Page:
Teachers in the US and Britain should fight back against "scripted" methods of teaching which turn them into technicians rather than practitioners, says the winner of the 'Nobel Prize for teaching', Nancy Atwell.
Atwell, who won the award last night at a star-studded ceremony in Dubai, told IBTimes that teachers should not wait to be told whether they can change their methods but should act first to improve their schools and education systems.
She won the award for her setting up of a school in Maine where students have access to more than ten thousand books and where the average number of books read per pupil is 40 per year – four times the American national average.
"It is a way of not waiting for permission and taking the lead. It is also a responsibility to share it, promote it and keep it alive," she said.
Asked if she was concerned about potential cuts to education budgets, she said: "I don't think it has to do with money, I think it has to do with teacher autonomy.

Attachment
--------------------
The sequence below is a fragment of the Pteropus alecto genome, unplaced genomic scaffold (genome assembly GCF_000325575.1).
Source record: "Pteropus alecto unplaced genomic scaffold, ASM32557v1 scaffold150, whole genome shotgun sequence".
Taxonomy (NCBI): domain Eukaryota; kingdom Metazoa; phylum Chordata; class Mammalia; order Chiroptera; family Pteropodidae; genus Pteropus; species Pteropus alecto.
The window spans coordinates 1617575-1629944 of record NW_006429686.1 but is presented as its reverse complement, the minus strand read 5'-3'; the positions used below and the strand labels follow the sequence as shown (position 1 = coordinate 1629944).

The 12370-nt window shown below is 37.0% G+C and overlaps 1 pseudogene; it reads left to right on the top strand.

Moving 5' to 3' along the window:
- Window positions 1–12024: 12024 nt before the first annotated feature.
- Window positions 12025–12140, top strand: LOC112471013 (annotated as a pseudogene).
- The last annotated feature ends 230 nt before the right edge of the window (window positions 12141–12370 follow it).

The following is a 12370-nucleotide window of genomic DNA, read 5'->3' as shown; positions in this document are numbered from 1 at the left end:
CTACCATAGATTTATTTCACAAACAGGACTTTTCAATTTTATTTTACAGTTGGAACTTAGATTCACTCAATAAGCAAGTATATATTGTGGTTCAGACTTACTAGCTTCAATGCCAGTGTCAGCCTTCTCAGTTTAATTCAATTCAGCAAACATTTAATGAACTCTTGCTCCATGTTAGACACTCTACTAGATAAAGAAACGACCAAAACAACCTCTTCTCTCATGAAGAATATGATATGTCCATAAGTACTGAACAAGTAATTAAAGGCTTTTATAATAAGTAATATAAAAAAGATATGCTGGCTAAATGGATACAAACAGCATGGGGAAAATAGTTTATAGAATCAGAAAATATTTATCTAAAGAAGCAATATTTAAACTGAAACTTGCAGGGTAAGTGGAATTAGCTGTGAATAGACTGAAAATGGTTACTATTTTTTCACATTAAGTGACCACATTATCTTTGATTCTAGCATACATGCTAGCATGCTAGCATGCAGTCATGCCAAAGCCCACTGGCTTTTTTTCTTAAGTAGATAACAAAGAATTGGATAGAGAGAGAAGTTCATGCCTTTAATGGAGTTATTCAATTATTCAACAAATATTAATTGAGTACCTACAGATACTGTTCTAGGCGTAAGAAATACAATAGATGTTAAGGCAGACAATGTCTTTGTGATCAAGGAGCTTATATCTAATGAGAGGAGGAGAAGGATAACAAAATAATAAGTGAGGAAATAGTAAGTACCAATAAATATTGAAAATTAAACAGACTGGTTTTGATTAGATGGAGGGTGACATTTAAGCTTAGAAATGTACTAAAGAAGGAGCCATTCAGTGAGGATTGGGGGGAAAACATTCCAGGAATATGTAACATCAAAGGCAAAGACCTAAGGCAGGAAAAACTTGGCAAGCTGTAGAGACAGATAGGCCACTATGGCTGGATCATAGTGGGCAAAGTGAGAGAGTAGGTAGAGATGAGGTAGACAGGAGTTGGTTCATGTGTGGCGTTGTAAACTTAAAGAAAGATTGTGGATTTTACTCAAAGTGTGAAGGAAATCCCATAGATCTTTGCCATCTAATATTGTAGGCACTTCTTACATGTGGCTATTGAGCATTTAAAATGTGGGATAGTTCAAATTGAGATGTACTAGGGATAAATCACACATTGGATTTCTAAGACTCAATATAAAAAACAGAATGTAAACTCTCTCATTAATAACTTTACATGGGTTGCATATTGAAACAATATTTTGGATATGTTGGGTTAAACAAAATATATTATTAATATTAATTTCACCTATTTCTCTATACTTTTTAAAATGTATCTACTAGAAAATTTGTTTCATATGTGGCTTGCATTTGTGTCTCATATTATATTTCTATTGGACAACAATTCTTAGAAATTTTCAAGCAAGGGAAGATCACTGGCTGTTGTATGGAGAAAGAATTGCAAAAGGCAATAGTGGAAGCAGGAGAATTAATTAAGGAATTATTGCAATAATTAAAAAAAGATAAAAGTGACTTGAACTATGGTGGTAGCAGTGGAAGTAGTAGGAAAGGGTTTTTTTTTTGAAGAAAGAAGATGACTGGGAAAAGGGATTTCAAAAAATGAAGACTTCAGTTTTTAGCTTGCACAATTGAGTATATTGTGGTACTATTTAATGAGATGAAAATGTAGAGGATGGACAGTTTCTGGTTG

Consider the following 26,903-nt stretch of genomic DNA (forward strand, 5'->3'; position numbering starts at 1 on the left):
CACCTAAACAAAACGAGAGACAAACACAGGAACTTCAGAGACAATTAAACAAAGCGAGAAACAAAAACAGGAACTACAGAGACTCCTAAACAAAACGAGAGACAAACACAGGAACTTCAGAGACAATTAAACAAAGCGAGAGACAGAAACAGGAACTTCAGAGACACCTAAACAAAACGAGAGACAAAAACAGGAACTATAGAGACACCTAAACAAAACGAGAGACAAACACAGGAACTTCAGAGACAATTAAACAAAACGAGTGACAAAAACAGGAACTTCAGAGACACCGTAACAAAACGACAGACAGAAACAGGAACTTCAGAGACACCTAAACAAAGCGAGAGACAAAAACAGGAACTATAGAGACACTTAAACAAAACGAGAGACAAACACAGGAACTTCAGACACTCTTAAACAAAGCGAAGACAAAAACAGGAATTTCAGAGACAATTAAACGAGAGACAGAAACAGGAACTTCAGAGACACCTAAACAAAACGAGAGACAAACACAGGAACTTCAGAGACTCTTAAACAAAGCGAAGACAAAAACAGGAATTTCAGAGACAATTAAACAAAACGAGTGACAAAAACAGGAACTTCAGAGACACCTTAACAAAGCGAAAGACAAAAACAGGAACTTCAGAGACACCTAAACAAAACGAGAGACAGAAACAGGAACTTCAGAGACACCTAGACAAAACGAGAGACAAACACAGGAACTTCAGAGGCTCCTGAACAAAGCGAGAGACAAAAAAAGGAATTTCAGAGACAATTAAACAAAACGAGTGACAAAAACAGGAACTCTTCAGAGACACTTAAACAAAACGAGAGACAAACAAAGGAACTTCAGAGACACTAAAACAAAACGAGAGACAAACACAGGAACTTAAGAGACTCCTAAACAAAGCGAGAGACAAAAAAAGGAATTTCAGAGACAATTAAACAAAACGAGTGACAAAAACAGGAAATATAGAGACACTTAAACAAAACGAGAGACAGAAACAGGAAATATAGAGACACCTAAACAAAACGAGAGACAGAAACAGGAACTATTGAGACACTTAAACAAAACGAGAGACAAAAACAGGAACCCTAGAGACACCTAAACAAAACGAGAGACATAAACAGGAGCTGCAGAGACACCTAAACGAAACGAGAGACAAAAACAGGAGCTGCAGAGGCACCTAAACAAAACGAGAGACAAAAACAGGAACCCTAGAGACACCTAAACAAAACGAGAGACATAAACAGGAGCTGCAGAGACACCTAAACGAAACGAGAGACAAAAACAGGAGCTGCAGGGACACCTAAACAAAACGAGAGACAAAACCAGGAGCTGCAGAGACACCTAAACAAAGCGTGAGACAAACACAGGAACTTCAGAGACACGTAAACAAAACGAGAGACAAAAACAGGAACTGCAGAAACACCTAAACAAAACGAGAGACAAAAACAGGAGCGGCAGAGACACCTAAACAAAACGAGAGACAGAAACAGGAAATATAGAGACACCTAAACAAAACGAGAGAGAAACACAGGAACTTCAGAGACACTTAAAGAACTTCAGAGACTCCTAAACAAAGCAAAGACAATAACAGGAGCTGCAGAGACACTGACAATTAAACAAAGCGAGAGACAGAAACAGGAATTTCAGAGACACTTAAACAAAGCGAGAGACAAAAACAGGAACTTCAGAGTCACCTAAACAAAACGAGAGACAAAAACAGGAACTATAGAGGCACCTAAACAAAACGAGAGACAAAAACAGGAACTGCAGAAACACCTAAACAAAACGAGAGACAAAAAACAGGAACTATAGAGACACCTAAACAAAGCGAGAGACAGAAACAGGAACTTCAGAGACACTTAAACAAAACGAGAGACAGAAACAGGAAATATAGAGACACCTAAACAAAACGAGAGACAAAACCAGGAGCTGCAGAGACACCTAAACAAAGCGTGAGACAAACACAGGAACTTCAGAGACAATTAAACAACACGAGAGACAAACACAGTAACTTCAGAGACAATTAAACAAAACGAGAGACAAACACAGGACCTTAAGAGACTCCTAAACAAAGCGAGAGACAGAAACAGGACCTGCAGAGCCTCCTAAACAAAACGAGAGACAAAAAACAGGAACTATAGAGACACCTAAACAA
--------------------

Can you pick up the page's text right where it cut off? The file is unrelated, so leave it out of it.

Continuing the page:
"Right now in the US the pressure is on for teachers to almost conform to a scripted form of teaching. I will look forward to sitting down with any policymaker (to discuss) what needs to happen so that teachers can be more like practitioners and less like technicians," she said.
She said she was aware that the same problem occurred in the UK, and said that the parallels between the America and Britain were "very sad".
Atwell's Centre for Teaching and Learning, a non-profit school in her home state of Maine, will now benefit from the $1m prize given out by the Global Teacher Prize, which she said she intended to spend on buying books and improving tuition.
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